8. Sierra Leone Civil War 1991–2002
Sierra Leone shares a long border with Liberia—a hot, swampy stretch of wetland that unfurls for nearly 300 kilometers (200 mi). Politically, the two countries are also intertwined. This was especially the case in the 1990s. Thanks to Charles Taylor’s intervention, an insurgency that could have been quashed erupted into a merciless decade-long war.
The spark that lit the fuse was the frighteningly incompetent reign of President Joseph Momoh, a guy so corrupt he’d make Putin look like Lincoln. When his regime stopped paying even the army, ex-Corporal Foday Sankoh whipped up a rebellion and seized towns along the Liberian border. Backed by Charles Taylor, they were initially considered heroes. That didn’t last.
Before a year had passed, Sankoh’s Revolutionary United Front (RUF) was accused of raping and mutilating civilians. Unfortunately for ordinary people, the army was just as bad. With its low rations and lack of pay, the army found it impossible to keep soldiers in line. Like Iraqi troops defecting to ISIS, many of Sierra Leone’s soldiers became “sobels”—soldiers by day, rebels by night. In effect, the two sides in the conflict wound up blurring into a single force that did nothing but terrorize civilians.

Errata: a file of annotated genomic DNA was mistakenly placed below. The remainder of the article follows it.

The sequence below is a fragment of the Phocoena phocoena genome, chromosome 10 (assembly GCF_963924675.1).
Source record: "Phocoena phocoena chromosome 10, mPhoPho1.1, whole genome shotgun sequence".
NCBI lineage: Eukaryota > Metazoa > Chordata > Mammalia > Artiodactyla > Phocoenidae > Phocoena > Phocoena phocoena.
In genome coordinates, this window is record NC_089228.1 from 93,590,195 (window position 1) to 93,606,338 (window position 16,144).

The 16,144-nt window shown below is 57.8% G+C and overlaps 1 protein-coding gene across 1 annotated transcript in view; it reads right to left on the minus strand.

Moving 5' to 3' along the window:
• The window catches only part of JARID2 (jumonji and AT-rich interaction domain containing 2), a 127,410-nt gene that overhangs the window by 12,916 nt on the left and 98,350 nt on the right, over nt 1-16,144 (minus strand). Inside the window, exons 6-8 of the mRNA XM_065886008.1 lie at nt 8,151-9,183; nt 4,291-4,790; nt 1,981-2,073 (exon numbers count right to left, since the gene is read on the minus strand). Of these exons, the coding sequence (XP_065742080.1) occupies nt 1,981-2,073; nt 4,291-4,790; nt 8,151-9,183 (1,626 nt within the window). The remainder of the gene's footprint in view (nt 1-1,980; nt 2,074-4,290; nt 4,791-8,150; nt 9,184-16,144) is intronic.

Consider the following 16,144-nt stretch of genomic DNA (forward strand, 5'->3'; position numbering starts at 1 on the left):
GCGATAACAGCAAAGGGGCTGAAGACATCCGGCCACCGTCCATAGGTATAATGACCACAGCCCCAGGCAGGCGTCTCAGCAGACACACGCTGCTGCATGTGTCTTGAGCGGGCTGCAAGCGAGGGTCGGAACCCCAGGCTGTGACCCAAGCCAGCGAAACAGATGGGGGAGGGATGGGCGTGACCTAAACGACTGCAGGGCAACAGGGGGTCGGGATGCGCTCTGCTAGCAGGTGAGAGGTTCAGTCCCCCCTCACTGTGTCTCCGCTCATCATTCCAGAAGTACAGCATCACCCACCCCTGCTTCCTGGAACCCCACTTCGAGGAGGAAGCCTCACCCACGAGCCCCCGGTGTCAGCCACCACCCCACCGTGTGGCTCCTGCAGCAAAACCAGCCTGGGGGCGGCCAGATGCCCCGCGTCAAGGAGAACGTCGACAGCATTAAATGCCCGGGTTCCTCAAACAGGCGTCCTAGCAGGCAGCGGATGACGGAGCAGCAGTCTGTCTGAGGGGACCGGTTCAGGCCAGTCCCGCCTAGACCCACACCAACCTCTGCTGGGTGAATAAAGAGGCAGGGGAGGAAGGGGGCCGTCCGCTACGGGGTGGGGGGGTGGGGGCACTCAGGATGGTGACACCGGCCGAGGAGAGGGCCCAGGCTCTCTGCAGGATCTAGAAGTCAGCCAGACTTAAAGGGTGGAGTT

Sobels were later found to have tortured civilians in hideous ways during the conflict. Some forced their victims into committing cannibalism. Thanks to Taylor’s funding of the rebels and the proxy resource wars being fought over the country’s diamonds, the war reached a point where it had no end in sight. It wasn’t until the UN sent in 17,000 troops backed by the British army that the endless terror finally stopped. By then, 50,000 people were dead. Even today, girls who were sold into sex slavery during the conflict are still waiting for assistance or justice.